I feel quite sure that if Aristotle had known of Huygens' work on Wave-Motion, along with the work of Newton and Leibniz, who all lived several thousand years later in human history then Aristotle would have solved the problem of how Matter exists in this Space of our Universe. Unfortunately no formal knowledge of Wave-Motion existed then, hence there was no obvious solution as there now is. Thus he was confronted, along with all Philosophers, with the Problem of the One and the Many;.
Now there are several ways in which the one and the many are in opposition. One of these lies in the fact that the one and the many are opposed as indivisible and divisible. What is either divided or divisible is accounted for as a kind of plurality, whereas what is indivisible or not divided is said to be a unity. Aristotle , Metaphysics Multiplicity cannot be derived from a necessarily single thing. The solution is to realize that Space is Moving, that it is the Motion of Space which is the second thing that can Exist within the One thing.
So we see that Aristotle's required 'Activity' is in fact a Wave-Activity. If we now return to Aristotle , we also see how the Wave-Motion of Space is consistent with his Metaphysical Principles, we need simply make two additions to his sentence as underlined;. And thus we are now led to the Metaphysics of Space and Motion and the Wave Structure of Matter WSM in Space, and at last to a simple and elegant solution to the problem that the great Aristotle formalized so long ago.
As Albert Einstein wrote;. The subtlety of the concept of space was enhanced by the discovery that there exist no completely rigid bodies. All bodies are elastically deformable.
The existence of forms, categories, and particulars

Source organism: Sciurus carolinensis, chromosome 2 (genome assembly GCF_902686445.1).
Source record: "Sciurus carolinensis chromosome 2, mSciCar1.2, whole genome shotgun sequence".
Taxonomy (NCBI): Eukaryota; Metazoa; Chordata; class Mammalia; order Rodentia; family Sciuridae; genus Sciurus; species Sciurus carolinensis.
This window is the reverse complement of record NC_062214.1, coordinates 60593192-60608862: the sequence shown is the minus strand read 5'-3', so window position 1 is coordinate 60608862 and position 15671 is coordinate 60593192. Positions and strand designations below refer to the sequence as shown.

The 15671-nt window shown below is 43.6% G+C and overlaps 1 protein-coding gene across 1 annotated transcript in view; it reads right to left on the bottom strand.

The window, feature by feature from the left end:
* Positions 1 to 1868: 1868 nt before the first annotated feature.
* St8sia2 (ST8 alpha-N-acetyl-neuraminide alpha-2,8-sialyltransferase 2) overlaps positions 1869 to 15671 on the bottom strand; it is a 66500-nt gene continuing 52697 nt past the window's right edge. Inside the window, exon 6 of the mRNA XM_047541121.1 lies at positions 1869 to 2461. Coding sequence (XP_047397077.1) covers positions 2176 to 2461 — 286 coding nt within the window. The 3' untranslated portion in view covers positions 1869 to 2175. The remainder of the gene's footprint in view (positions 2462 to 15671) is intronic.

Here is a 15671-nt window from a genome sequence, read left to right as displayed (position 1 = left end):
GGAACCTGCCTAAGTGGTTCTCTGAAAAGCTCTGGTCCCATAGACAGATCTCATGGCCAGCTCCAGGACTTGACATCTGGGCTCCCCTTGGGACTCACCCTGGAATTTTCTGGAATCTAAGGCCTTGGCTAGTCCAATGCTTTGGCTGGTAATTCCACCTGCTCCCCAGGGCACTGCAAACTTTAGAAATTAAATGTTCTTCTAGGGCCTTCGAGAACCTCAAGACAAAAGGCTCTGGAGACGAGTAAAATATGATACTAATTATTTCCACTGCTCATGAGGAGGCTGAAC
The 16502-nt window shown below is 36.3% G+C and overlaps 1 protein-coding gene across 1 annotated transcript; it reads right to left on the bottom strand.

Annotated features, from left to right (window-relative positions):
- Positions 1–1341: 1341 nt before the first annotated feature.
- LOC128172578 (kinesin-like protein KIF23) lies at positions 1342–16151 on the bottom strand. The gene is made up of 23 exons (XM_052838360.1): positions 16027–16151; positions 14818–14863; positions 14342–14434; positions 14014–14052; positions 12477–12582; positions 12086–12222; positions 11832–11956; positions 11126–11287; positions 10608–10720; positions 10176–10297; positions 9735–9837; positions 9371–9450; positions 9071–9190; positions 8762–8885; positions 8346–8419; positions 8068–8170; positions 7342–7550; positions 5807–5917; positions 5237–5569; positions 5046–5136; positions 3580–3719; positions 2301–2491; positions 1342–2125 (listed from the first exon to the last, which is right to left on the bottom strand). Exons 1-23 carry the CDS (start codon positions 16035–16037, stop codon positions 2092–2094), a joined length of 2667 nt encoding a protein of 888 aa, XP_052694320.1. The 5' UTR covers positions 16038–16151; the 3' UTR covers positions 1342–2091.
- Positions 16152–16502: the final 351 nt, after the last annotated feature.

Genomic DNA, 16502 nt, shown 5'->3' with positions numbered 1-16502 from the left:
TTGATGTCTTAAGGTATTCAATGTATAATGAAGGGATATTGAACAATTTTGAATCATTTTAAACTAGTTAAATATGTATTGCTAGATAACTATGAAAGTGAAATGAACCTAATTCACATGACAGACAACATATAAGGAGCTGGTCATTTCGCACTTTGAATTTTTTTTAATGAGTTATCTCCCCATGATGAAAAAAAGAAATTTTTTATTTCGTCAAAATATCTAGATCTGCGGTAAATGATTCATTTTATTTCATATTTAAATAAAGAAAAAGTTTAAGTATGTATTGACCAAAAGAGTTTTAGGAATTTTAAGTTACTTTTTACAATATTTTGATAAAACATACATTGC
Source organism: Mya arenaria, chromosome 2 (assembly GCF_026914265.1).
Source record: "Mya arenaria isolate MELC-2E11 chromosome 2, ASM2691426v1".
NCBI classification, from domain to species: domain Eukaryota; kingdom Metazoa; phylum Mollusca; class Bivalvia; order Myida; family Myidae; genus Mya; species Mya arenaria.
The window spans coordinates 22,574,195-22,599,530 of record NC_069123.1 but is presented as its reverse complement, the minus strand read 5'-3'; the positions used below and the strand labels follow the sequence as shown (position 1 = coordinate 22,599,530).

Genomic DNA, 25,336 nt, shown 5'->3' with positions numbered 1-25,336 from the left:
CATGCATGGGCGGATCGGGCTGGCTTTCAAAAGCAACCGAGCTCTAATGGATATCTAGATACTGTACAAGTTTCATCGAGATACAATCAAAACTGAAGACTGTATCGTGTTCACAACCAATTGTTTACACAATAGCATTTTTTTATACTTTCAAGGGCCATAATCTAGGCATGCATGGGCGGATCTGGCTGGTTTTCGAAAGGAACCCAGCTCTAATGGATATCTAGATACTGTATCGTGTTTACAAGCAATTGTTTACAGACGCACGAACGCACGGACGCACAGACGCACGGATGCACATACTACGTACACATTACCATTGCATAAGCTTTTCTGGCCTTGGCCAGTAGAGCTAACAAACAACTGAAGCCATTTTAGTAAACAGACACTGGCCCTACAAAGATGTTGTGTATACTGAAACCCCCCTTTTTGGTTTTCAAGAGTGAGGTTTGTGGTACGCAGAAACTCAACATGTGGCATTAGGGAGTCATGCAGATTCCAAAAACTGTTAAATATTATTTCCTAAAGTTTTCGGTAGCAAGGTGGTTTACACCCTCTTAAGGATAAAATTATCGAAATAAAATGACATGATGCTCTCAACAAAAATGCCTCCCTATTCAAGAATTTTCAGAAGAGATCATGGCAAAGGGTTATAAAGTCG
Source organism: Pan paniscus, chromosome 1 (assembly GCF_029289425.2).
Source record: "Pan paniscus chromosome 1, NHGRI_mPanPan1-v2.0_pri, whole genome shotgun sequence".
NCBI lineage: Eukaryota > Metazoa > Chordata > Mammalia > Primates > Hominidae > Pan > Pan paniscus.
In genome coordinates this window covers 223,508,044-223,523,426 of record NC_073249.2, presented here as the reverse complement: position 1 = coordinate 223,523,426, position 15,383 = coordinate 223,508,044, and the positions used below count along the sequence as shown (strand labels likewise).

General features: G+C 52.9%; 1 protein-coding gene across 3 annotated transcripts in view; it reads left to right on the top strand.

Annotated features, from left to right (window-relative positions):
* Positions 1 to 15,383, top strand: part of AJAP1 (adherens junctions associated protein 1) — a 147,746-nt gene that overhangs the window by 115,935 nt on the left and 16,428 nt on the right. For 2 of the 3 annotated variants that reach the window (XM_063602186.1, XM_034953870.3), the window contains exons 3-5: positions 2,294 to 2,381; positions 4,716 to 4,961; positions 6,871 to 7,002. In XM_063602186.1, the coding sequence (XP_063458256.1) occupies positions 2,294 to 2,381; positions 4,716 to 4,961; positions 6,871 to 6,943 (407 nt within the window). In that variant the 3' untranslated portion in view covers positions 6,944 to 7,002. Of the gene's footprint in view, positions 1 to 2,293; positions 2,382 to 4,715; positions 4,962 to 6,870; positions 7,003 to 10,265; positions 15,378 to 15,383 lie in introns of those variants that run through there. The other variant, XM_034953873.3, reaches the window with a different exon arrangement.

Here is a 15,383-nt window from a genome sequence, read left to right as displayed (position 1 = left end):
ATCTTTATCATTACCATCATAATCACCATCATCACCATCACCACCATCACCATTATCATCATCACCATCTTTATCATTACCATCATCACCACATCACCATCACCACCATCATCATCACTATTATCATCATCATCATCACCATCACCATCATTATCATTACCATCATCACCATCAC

Albert Einstein. It is interesting and perhaps surprising , that 2, years ago Aristotle had already considered and rejected such an origin Big Bang for the universe;.
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Alternatively, suppose we were to accept the mythical genesis of the world from night or the natural philosophers' claim that 'all things were originally together. How is everything to be set in motion, unless there is actually to be some cause of movement? Matter is not going to set itself in motion - its movement depends on a motive cause.
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Space has always existed, as have the Wave-Motions which flow through this Space. Creation, like the Particle and the boundary, are human constructions which do not physically exist. As only One thing, Space, exists, there can be no boundary to Space as a boundary is between two things thus Space is unbounded and therefore Infinite. As Blake famously wrote;.
If the doors of perception were cleansed, everything would be seen as it is, infinite. William Blake.
http://nn.threadsol.com/map345.php Spinoza perfectly states the logic of One Infinite Substance ;. No two or more substances can have the same attribute and it appertains to the nature of substance that it should exist. It must therefore exist finitely or infinitely.